Updated: January 2, 2021 3:50:29 am
The offence under the triple talaq law can only be committed by a Muslim man, and his mother cannot be accused of it, the Supreme Court has ruled while granting anticipatory bail to a woman from Kerala.
Section 3 of The Muslim Women (Protection of Rights on Marriage) Act 2019 renders void and illegal pronouncement of talaq by a Muslim man upon his wife and under Section 4 of the law, a Muslim man who so pronounces talaq upon his wife can be punished with imprisonment of up to three years, the court said.
“The prohibition in Sections 3 and 4 is evidently one which operates in relation to a Muslim husband alone,” the bench of Justices D Y Chandrachud, Indu Malhotra and Indira Banerjee said while hearing a plea by Rahna Jalal against an order of the Kerala High Court denying her pre-arrest bail.
“This is supported by the Statement of Objects and Reasons accompanying the Muslim Women (Protection of Rights on Marriage) Bill 2019…”, which was “to give effect to the ruling of this court in Shayara Bano v Union of India [(2017) 9 SCC 1], and to liberate Muslim women from the customary practice of talaq-e-biddat (divorce by triple talaq) by Muslim men”, it said.
“Thus, on a preliminary analysis, it is clear that the appellant as the mother-in-law of the second respondent cannot be accused of the offence of pronouncement of triple talaq under the Act as the offence can only be committed by a Muslim man,” the bench said in its December 17 judgment.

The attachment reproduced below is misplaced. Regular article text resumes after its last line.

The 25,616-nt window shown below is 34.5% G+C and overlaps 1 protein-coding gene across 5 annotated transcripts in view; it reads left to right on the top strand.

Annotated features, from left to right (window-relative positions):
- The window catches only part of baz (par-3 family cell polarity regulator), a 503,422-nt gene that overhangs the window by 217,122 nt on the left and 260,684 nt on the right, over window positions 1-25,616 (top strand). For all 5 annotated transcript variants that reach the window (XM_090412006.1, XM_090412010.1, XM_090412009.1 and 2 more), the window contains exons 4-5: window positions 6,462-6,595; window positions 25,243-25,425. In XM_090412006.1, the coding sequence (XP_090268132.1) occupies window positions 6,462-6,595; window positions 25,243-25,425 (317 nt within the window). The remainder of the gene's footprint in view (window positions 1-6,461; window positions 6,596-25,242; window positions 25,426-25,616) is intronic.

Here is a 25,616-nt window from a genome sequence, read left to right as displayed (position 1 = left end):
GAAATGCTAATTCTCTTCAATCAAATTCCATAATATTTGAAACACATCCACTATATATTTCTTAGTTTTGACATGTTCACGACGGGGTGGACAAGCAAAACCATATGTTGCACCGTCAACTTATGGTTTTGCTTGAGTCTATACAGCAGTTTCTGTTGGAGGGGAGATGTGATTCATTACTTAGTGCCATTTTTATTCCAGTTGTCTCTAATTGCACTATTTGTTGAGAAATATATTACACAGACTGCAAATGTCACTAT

The court also held that there was no bar on anticipatory bail under the Act provided the substantive conditions in Section 7(c) are met. These conditions are that the court must first hear the married Muslim woman who has made the complaint and must be satisfied that there are reasonable grounds for granting bail to such person.
The bench said “it would be at the discretion of the court to grant ad-interim relief to the accused during the pendency of the anticipatory bail application, having issued notice to the married Muslim woman”.
The judgment said that even legislation, such as the SC and ST Act, where a bar is interposed on the application of Section 438 of the CrPC (anticipatory bail), “this court has held that the bar will not apply where the complaint does not make out ‘a prima facie case’ for the applicability of the provisions of the Act”.
“A statutory exclusion of the right to access remedies for bail is construed strictly, for a purpose. Excluding access to bail as a remedy impinges upon human liberty,” the bench said.
Jalal’s daughter-in-law had lodged an FIR at the North Parur Police Station complaining of offences under Section 498-A (cruelty by husband or relative of husband) of the IPC and The Muslim Women (Protection of Rights on Marriage) Act, 2019. Though Kerala opposed the anticipatory bail prayer, citing Section 498-A IPC, the court said “having regard to the vague and general nature of those allegations in the FIR, bereft of details, the appellant… should not be denied the benefit of the grant of anticipatory bail”.
The court had earlier declined to entertain a Special Leave Petition by the accused man and granted him time to surrender before the competent court and seek regular bail.
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